Trauma haunts Turkish kids after quake- The New Indian Express

By AFP

Serkan Tatoglu He is haunted daily by the question that his six-year old son keeps asking after their home was destroyed in the earthquake last week. Turkey.

“Are we going to die?” While looking up at scenes that look like a post-apocalyptic film set, she wonders.

Coffins Line the roadsides with ambulance sirens that wailing around the clock.

Walking Children watch as rescue workers remove body bags from the foul-smelling rubble.

Tatoglu His four children, aged six to 15, helped him escape his house after the first 7.8-magnitude earthquake rattled southeastern. Turkey Parts of Syria Before dawn February 6.

Their One of the almost 3,000 aftershocks caused the building to collapse. More Over 35,000 people died in the region. The death toll will likely continue rising for days.

Tatoglu Nearly a dozen of their relatives were lost.

But The 41-year old knows that he must be strong in the face his unbearable heartache.

Tatoglu’s His first task is to protect his children from the horrors constantly popping into their heads while they wait for the aftershocks in the tent city located near the epicenter of the earthquake in southern California. Kahramanmaras.

“The youngest, traumatised by the aftershocks, keeps asking: ‘Dad, are we going to die?’” Tatoglu said.

“She keeps asking about our relatives. I don’t show them their dead bodies. My wife and I hug them and say ‘everything is alright’.”

 “I can’t make it happen” 

Psychologist Sueda Deveci The Doctors Worldwide Turkey Volunteer organisation says adults need the same emotional support that children when dealing with such tragedy.

She According to older generations, it was easier for them to grasp the enormity of how their lives have changed and how much they have lost.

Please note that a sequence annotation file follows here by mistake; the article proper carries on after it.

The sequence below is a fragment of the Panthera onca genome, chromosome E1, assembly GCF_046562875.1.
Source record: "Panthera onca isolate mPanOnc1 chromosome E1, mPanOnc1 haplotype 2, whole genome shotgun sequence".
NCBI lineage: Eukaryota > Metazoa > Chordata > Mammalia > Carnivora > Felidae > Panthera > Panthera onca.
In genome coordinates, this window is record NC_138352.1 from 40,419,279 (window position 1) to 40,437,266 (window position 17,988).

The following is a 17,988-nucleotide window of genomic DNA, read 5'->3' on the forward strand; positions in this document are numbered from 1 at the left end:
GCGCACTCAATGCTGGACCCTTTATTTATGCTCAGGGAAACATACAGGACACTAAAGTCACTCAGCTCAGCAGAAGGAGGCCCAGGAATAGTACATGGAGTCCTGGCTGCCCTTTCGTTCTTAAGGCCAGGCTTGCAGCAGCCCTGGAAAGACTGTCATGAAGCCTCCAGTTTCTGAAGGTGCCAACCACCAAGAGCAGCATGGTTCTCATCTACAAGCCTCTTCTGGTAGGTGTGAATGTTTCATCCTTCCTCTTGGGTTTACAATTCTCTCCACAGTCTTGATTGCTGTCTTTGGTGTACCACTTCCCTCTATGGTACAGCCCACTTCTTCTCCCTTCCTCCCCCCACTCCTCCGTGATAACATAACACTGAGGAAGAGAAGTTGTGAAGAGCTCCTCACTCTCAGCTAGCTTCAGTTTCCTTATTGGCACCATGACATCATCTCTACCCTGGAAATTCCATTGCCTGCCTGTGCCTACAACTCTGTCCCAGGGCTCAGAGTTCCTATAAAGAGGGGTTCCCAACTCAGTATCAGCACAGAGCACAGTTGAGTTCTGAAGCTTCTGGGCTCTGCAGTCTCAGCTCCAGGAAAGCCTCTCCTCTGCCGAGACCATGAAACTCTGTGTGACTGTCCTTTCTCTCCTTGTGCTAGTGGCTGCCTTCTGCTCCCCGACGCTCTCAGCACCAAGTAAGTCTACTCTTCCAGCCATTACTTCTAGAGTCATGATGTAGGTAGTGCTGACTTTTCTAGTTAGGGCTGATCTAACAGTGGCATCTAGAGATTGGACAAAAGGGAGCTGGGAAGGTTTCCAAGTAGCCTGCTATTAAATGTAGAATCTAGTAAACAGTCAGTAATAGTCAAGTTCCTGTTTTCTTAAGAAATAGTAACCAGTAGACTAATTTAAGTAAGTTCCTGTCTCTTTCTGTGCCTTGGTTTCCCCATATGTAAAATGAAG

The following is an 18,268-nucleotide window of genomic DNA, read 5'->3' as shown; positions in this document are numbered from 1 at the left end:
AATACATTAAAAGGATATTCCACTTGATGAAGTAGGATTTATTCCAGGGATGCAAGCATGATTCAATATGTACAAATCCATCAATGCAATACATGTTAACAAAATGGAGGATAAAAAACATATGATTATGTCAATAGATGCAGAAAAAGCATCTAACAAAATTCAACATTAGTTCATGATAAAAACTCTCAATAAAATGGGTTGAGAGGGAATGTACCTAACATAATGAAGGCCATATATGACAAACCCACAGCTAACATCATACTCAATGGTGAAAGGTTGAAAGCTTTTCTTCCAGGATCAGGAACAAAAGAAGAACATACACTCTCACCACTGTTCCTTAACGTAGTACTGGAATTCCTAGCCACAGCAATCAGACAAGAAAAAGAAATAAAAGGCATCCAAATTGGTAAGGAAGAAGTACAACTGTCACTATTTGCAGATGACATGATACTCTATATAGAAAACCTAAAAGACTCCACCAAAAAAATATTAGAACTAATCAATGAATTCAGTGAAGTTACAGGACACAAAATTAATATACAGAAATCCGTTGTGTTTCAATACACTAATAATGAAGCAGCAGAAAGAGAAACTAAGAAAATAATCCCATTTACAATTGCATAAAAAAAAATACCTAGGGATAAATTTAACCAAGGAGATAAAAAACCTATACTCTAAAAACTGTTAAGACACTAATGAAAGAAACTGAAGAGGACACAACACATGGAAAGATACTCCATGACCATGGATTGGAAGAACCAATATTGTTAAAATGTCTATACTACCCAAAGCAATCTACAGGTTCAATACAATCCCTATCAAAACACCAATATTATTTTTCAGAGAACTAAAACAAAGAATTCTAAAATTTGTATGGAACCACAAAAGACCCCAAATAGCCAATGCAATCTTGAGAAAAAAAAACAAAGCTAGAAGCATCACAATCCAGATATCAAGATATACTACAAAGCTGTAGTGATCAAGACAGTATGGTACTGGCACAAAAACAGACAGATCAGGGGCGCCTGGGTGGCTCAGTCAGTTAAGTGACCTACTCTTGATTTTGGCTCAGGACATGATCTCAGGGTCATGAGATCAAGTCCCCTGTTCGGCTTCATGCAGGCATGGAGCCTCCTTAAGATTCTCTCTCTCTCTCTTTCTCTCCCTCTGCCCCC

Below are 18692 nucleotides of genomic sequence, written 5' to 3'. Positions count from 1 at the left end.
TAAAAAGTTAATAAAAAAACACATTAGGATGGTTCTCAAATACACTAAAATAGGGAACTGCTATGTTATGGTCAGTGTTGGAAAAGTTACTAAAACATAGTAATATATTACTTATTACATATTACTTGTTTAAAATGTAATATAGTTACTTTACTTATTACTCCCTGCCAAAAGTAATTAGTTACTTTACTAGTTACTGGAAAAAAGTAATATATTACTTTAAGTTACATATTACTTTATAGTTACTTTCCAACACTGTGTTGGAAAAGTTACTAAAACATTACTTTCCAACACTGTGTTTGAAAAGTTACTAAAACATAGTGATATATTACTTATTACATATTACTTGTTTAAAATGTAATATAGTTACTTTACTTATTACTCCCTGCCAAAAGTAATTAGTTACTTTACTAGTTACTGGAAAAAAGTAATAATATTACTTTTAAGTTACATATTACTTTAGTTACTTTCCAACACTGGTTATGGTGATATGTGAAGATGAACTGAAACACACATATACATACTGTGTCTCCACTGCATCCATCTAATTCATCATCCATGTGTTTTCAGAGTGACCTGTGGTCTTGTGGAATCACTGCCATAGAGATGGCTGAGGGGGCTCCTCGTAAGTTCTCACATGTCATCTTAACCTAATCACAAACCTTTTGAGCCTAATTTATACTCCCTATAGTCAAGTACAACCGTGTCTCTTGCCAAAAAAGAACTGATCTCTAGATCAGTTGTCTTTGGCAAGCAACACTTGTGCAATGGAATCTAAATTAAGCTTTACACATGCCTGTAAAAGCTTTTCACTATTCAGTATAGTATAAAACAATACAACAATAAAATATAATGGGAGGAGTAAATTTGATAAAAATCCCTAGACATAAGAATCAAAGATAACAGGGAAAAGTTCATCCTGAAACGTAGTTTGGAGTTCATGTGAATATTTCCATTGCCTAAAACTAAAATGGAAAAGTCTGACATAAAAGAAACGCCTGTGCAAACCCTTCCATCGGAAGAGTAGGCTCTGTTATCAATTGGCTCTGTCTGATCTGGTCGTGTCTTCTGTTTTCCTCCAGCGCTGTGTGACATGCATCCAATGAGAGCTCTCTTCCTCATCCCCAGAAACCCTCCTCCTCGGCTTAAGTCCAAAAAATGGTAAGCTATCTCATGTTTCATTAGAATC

“One mother told me: ‘Everyone tells me to be strong, but I can’t do anything. I can’t take care of my kids, I can’t eat’,” Deveci While working in the tent town, she said.

Deveci Drawings of children while playing in the cold can give us a better idea of their feelings.

“I don’t talk to them about the earthquake much. We are drawing. We will see how much of it is reflected in their drawings,” She said.

For Their art is now almost commonplace.

Child rights expert Esin Koman It was because children learn to adapt faster than adults to their environment.

But She said that the quake destroyed existing social support networks, leaving them vulnerable to long-term trauma.

“Some children have lost their families. There is nobody now to provide them with mental support,” Koman said.

‘Where’s What is my mom’s name?

Psychologist Cihan Celik Post one exchange Twitter He had a conversation with a paramedic in rescue work.

The paramedics Celik The children pulled from the rubble almost immediately inquired about their parents.

“The wounded children ask: ‘Where’s my mum, where’s my dad? Are you kidnapping me?’,” The paramedic was recalled.

Turkey’s Vice president Fuat Oktay According to reports, 574 children rescued from the collapsed buildings were discovered without their parents.

Only 76 of them were returned to their families.

| Miracle rescues as Turkey-Syria quake death toll crosses 28000

One Volunteer psychologist in a children’s support center Hatay Province — The worst affected province Turkey Many parents are desperately looking for their missing children, said one source.

“We receive a barrage of calls about missing children,” Hatice Goz Messaged by phone Hatay province.

“But if the child still cannot speak, the family is unable to find them.”

Happy Thoughts 

Selma Karaaslan She is doing her best to protect her two grandchildren.

The A 52-year old woman has lived with them for the past two years in a car that was parked on one of the debris-strewn streets of Kahramanmaras Since the earthquake struck,

Karaaslan Try to talk with them about anything except the quake. She Research shows that people are less likely have haunting memories from the disaster if they think happy thoughts.

But The questions are still open.